Proof. Firstly, we prove satisfies the above properties, as follows.(P1) It is obvious that . Thus, we only need to prove .By using the basic mathematical equations, we get Taking (8) in (4), we get .(P2) It is obvious that the equation is true.(P3) When , that is, , for , and 3,
In the same way, we can prove and satisfy the properties in Theorem 3.
Therefore, we have finished the proofs.

3. Triangular Fuzzy Multiple Criteria Group Decision-Making Method Based on Similarity Measures

In this section, we present a handling method for TFNs multiple criteria group decision-making problems.

Let be a set of criteria and a set of alternatives. Suppose we invite experts to make the judgement, and let be a set of experts. They are expected to give the linguistic value of TFNs (see Table 1). The vectors of alternative given by the expert are represented by following TFNs: for , .


Linguistic term Linguistic values of TFN

Absolutely poor (AP)
Very poor (VP)
Poor (P)
Medium poor (MP)
Medium (M)
Medium good (MG)
Good (G)
Very good (VG)
Absolutely good (AG)

The weight vector of the experts is ; for each alternative , the group preference vector can be calculated by

For the different critera , the weight of a criterion is a triangular fuzzy weight, which is obtained by the decision maker, as . The expected weight value for a triangular fuzzy weight is obtained by the following equation: Then we normalize the expected weight value by the following formula:

In FMCGDM environments, the concept of ideal point has been used to determine the best alternative in the decision set. Although the ideal alternative does not exist in real world, it does provide a useful theoretical construct to evaluate alternatives (Ye [26]).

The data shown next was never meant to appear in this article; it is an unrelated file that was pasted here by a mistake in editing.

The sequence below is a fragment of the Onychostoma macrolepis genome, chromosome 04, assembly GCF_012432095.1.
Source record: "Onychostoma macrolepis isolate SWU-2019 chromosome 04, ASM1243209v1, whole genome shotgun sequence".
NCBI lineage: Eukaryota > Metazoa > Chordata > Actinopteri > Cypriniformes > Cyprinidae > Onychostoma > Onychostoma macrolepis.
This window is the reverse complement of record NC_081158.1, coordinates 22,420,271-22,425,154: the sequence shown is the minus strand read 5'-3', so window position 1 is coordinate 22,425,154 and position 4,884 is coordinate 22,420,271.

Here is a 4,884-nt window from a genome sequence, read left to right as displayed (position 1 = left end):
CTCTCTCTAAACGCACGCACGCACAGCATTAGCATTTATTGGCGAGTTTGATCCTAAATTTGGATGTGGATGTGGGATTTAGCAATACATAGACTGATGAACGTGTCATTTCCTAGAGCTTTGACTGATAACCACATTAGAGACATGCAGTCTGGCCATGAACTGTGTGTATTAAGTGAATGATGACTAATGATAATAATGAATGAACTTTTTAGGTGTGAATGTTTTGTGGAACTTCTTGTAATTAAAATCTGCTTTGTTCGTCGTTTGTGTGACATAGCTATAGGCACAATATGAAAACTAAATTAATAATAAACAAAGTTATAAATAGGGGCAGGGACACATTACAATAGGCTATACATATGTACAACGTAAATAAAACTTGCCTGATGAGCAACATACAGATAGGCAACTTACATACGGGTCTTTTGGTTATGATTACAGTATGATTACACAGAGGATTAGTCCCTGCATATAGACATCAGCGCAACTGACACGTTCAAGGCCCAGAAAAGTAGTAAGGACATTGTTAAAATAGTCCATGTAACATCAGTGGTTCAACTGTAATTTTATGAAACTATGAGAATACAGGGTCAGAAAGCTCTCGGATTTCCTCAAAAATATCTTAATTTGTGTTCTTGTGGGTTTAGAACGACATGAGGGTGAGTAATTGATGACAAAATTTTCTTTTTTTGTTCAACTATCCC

Thus three weighted similarity measures between an alternative and the ideal alternative represented by the TFNs are defined as follows:

The decision procedure for the proposed method can be summarized as follows.

Step 1. Give the characteristic of each alternative and criteria by the linguistic values of TFNs.

Step 2. Using (11), we can obtain the group preference vector for each alternative .

Step 3. Calculate the expected weight value for a criterion by using (12) and (13).

Step 4. From formula (14), we can get three weighted similarity measures for an alternative .

Step 5. Rank the alternatives, and select the best one(s) in accordance with the weighted similarity measure.

4. Illustrative Example

4.1. Example 1: Personnel Selection

In this section, a numerical example is presented to illustrate the application of the proposed method. Suppose that the human resources department of a company desires to hire a competent. After initial screening, four candidates (i.e., alternatives) , , , and remain for further evaluation. In order to select the most suitable candidate, the decision maker invite five experts, who take into account the following five criteria: (1) emotional steadiness (); (2) oral communication skill (); (3) education experience (); (4) work experience (); (5) personality and self-confidence (). Assume that the five experts provide his/her preference information on candidates with regard to criteria by using a linguistic variable, as listed in Table 1.

The decision procedure for the above decision-making problem is as follows.

Step 1. Five experts provide his/her preference information on candidates with linguistic terms; we convert the linguistic variables to TFNs, as depicted in Table 2.


M

3


5(0.4, 0.5, 0.6)